“I actually don’t think we’re any worse off in the mental health department than the rest of the world,” she replied, “but we’re allowed to act a little crazy. We have our own therapy behind a microphone… We have the ultimate outlet to express our angst.”
“So everyone’s mad, but comedians can show they’re mad?” I asked.
“Oh yeah,” she said, “I think if you’re too ‘normal’ you fall by the wayside as a comedian.”
“So how are you mad?” I asked.
“I’m just,” she said, “a classic North Eastern American neurotic, constantly self-evaluating, constantly worrying and actually thinking I’m a lot more important than I am.”
“The thing which gets me,” I said, “is that comedians – who you would think must be extroverts – are actually very often introverted and are terrified of exposing themselves. They perform but they’re frightened of revealing themselves.”
“There’s more of a mix of people,” Taylor said. “You come across a lot more introverted people when you’re working with actors and there are a lot of exhibitionist comics who, in their daily life, are constantly seeking attention and then cracking jokes. So I think we fall into two or three categories.”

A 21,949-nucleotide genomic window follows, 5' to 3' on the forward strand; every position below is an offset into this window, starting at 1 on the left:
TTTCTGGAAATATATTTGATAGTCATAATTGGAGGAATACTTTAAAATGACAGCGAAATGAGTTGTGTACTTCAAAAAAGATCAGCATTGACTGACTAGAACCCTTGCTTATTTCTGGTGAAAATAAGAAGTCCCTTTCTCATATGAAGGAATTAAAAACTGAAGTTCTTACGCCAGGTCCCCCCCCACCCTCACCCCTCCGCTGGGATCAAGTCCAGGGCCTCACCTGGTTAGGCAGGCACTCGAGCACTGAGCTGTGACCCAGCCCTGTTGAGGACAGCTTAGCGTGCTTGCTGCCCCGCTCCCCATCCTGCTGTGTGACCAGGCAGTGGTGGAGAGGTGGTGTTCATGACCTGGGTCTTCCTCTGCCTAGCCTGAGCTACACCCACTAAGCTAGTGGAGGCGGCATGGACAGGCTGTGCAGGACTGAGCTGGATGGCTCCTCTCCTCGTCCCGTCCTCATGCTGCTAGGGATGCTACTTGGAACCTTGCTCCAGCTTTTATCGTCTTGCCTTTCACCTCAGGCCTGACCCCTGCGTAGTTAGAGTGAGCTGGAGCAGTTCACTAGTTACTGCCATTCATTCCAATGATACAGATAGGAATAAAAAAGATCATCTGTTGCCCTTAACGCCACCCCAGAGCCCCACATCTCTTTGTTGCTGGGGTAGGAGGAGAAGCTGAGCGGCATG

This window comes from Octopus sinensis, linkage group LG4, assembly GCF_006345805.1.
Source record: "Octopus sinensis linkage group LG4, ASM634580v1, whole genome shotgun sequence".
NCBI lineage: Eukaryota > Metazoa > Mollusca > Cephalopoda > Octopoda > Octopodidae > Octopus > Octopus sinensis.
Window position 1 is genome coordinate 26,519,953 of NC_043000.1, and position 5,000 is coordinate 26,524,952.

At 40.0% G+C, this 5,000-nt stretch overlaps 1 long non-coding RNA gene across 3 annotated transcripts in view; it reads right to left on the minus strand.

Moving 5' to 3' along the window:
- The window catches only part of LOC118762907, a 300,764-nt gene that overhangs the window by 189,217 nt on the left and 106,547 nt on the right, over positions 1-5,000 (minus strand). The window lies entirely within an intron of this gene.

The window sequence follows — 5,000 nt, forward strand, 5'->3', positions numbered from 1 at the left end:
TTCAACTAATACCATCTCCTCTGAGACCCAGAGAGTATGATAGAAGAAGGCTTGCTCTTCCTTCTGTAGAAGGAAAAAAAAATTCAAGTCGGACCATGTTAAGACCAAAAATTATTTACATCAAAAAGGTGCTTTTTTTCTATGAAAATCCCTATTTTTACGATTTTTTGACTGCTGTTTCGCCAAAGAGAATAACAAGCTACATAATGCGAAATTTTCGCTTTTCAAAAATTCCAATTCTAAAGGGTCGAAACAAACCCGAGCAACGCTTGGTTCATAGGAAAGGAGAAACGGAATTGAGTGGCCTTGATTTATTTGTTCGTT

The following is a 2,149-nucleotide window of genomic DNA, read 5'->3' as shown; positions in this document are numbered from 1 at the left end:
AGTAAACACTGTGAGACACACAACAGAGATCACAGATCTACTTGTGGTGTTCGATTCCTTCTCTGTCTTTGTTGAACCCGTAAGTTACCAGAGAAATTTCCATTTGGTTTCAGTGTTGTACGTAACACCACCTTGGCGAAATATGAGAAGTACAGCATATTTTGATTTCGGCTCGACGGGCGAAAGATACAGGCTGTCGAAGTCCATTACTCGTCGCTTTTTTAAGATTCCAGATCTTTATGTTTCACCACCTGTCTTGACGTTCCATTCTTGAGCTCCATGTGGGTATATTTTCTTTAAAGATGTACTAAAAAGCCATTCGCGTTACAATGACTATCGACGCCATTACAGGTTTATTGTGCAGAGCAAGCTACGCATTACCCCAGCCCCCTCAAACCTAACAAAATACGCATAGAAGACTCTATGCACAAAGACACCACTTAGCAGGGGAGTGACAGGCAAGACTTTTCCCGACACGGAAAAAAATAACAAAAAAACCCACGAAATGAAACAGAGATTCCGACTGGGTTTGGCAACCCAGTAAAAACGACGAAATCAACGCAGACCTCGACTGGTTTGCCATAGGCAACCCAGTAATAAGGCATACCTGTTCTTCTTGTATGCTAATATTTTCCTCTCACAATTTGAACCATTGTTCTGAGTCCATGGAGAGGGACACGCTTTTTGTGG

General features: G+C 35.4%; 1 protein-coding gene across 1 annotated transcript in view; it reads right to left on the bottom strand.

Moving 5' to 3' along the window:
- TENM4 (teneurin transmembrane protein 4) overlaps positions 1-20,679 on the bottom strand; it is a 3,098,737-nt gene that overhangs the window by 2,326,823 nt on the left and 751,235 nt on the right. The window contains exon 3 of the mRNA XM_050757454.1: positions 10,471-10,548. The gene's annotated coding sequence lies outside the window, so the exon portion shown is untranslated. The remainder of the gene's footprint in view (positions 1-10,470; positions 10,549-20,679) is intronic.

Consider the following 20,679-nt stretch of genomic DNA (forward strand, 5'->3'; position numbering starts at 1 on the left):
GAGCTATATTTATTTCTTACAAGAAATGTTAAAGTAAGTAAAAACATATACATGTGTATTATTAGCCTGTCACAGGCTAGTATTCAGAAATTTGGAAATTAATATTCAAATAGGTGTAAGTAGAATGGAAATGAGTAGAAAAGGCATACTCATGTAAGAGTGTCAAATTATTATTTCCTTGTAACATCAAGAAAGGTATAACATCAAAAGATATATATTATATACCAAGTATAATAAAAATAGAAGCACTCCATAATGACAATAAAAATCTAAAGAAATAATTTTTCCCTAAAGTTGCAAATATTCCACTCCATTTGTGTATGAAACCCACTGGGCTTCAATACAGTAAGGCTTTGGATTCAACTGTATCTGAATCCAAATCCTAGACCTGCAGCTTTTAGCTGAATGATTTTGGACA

Taylor’s Fringe show is called Reverse Psycomedy and, as a stunt (or maybe it wasn’t) she offered to give free psychotherapy to any comic who wanted/needed it at the Fringe.
“I think doing the Edinburgh Fringe,” Taylor told me yesterday, “has been a real experience for me: to allow myself to be vulnerable and really tell the truth on stage. And there’s no character to hide that. I’m an exaggerated version of myself up there, but I’m very much me.”
“Is that through doing a 60-minute show as opposed to shorter sets?” I asked.
“I think doing an hour,” she said, “you have to find some kind of narrative: it doesn’t mean you have to have a theme, but you’ve got to find a way to fill in the gaps. People can’t just laugh constantly for an hour. So you’re telling a story along with the laughter.”
“And that has to be somehow more truthful?” I asked.
“Well,” said Taylor, “I’ve found that for sure. Because I’m telling a story that has to do with my own life and, if I’m not being truthful, it’s not gonna work.”
Me? I think there’s still a lot of howling at the moon goes on when comedians come off stage and are alone with their thoughts.